Today The Classical Girl has once again put on her fiction writing cap. Now, if you read this August blog post of mine (http://www.theclassicalgirl.com/classical-girls-black-ivory-soul/), you’ll know what this is about. If you haven’t read that post, well, please go do that. Because that’s chapter one of A Dancer’s Guide to Africa, formerly titled Black Ivory Soul, my novel about a ballet dancer who’s set off to Africa for two years, joining the Peace Corps, largely to escape her sister’s bitter betrayal back home. Of course, over there in Gabon, she lands into bigger problems.
Here’s chapter two; I’d love it if you gave it a read. Fiona, ever the fish out of water, is learning how to teach English. Or not. And make friends. Or not.
Clicking on the link just below will display the text in a clean, pretty pdf style. Or read on, below, for the WordPress-formatted version (= ugly).
A DANCER’S GUIDE TO AFRICA
Chapter Two – Training
Twelve Gabonese students regarded me as I approached the front of the classroom. Through the latticed walls that doubled as windows, I could see across the dusty courtyard into another classroom, where a fellow English-teaching trainee was performing the same show. I turned to face my students, adolescents in blue and white uniforms. They sat at their desks, eager and expectant, their hands folded on the wooden desktops. Aside from the shrieks of nearby roosters and the rattle of trucks over potholed roads, silence reigned. The girls’ dark eyes, fixed on me, seemed both innocent and worldly. The boys looked younger, painfully shy. Whenever they stood to speak, their hands swooped down to cup their genitals.
It was the first day of practice school, after three weeks of preparing with trainers. My voice shook with nervousness. Sweat dampened my cotton blouse. The students, all here voluntarily, repeated the five new English vocabulary words after me. By the end of the hour, they were turning to each other and asking, “What’s this?”
“It’s a pen.”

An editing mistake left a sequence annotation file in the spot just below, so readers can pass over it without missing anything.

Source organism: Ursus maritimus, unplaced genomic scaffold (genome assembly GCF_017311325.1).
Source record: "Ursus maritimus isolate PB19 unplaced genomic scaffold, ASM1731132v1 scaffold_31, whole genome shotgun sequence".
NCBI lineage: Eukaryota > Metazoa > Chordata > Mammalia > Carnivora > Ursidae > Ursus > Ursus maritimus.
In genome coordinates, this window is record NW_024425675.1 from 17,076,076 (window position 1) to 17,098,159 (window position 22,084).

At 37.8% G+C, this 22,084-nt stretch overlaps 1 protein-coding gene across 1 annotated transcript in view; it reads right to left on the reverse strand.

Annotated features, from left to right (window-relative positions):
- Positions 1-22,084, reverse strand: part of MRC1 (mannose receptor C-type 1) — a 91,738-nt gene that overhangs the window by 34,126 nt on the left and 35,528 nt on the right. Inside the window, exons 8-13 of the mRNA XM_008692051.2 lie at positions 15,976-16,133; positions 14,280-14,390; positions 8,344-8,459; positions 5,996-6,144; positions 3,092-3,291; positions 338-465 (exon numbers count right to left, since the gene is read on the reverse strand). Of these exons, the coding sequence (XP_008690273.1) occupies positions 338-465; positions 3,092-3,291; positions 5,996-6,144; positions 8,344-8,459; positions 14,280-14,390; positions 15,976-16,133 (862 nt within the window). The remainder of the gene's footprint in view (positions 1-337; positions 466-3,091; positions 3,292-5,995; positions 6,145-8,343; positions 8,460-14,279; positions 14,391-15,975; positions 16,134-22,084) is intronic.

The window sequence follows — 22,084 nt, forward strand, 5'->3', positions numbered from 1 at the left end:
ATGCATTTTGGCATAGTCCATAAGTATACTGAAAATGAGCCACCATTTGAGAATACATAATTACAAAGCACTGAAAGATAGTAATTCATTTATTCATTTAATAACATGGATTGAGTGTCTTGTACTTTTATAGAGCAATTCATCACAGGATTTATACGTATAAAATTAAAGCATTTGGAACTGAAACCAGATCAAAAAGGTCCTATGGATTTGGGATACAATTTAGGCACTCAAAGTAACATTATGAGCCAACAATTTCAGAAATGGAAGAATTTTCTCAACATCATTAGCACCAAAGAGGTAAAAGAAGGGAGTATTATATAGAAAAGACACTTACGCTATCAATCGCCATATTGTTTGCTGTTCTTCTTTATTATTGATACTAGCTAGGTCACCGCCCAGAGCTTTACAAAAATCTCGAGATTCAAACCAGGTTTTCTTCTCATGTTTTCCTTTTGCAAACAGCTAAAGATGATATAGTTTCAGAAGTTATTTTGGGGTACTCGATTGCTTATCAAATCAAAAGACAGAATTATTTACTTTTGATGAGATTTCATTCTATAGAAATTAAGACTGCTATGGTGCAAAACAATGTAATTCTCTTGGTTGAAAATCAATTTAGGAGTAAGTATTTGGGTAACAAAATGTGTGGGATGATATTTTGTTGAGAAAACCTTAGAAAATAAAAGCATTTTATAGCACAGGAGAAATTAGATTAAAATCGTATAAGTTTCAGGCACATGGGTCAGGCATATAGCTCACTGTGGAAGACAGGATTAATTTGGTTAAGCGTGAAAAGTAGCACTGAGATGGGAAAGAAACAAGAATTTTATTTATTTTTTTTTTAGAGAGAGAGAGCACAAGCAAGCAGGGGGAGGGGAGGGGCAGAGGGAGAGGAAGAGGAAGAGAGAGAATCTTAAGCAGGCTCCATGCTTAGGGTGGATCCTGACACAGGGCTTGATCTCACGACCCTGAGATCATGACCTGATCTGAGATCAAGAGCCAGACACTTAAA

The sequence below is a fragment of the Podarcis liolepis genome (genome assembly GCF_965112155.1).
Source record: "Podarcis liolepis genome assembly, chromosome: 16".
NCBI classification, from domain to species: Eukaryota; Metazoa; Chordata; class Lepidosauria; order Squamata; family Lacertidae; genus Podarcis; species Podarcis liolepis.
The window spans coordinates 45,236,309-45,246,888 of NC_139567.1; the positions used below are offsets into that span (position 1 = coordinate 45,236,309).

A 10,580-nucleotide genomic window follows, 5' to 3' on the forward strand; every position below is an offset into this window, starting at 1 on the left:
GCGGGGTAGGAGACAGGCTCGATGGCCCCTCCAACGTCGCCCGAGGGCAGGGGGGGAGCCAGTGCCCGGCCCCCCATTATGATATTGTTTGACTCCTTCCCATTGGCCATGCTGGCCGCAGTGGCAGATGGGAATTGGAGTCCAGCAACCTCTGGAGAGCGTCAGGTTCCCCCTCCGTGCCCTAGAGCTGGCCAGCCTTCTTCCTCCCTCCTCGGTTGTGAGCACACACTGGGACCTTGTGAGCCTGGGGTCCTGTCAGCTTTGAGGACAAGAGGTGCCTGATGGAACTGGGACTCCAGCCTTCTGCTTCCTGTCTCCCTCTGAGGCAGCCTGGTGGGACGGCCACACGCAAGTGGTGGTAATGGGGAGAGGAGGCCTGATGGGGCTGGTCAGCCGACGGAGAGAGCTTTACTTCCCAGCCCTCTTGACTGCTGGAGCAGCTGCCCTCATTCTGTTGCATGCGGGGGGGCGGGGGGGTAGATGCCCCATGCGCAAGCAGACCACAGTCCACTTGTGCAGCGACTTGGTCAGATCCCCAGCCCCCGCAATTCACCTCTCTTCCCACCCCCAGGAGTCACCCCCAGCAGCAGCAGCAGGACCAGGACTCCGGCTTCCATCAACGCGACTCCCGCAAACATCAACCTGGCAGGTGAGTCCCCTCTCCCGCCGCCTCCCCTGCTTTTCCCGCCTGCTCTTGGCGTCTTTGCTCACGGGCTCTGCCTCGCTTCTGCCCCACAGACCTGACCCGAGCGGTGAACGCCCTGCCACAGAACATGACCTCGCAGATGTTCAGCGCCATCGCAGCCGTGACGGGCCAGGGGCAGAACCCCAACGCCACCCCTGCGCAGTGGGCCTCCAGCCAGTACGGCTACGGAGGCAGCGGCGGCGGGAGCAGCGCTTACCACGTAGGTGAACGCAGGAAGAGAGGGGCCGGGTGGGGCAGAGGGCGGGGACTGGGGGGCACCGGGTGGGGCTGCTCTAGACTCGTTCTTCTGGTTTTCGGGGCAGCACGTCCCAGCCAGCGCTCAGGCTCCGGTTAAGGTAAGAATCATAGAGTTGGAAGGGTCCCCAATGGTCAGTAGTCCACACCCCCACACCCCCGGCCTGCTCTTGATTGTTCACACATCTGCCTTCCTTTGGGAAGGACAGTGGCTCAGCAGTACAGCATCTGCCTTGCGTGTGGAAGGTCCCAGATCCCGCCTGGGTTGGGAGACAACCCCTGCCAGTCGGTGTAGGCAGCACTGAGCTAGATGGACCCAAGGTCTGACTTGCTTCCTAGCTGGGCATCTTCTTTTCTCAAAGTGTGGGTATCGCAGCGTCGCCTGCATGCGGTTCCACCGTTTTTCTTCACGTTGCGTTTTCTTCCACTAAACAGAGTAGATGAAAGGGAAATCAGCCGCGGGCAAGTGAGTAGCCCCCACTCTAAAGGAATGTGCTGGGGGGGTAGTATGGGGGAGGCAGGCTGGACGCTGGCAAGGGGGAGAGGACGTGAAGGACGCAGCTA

“No, it’s a pen.”
“Oh. Thank you for the pen!”
And like that, they were chatting in English, these kids who’d never spoken a word of the language before setting foot in this classroom. They could greet me, confirm whether a pen or pencil was in my hand, thank me and say goodbye. It felt like a small miracle.
Beaming, I looked to the back of the room to see if Christophe, my trainer, could appreciate how well I’d done. He stood there, arms folded, his expression cool, assessing.
I’d blown it when I first met him, but in my defense, I’d had other things on my mind. Like survival. Acclimating to this strange new place I lived. Absorbing impressions that had flashed by too fast since our arrival: the complexity of French; the rickety dorm beds; the communal bathroom with its stand-up toilets and the sour, bitter smell of a zoo on a hot afternoon; the names of my African and American trainers.The morning of our first teacher training session, I’d still felt rattled and disoriented. But I’d tried to be helpful, moving surplus boxes out of our classroom for Meg, the training coordinator and education volunteer leader. Unable to see around an oversized stack, I bumped into someone when I approached the door. The boxes tumbled to the floor as both of us recoiled with murmurs of annoyance. When we straightened, we met at the same height of five-foot-eight. I hadn’t seen this guy before. I would have remembered. The other African trainers were vibrant, well-dressed and confident, but still friendly and accessible. This stranger seemed as polished and unapproachable as a movie star in his starched button-down shirt and tailored trousers. His skin was the color of melted Hershey’s chocolate. Startling green eyes punctuated his regal, fine-boned face.
“You’re tall.” He spoke the words with disdain, easily pronouncing the “r” that plagued the other African French speakers on the compound.
I was accustomed to exceptionally attractive people, having shared a home with one for many years. I’d learned not to feed their egos. Furthermore, this guy had knocked down my boxes but frowned at me as though it had been all my fault.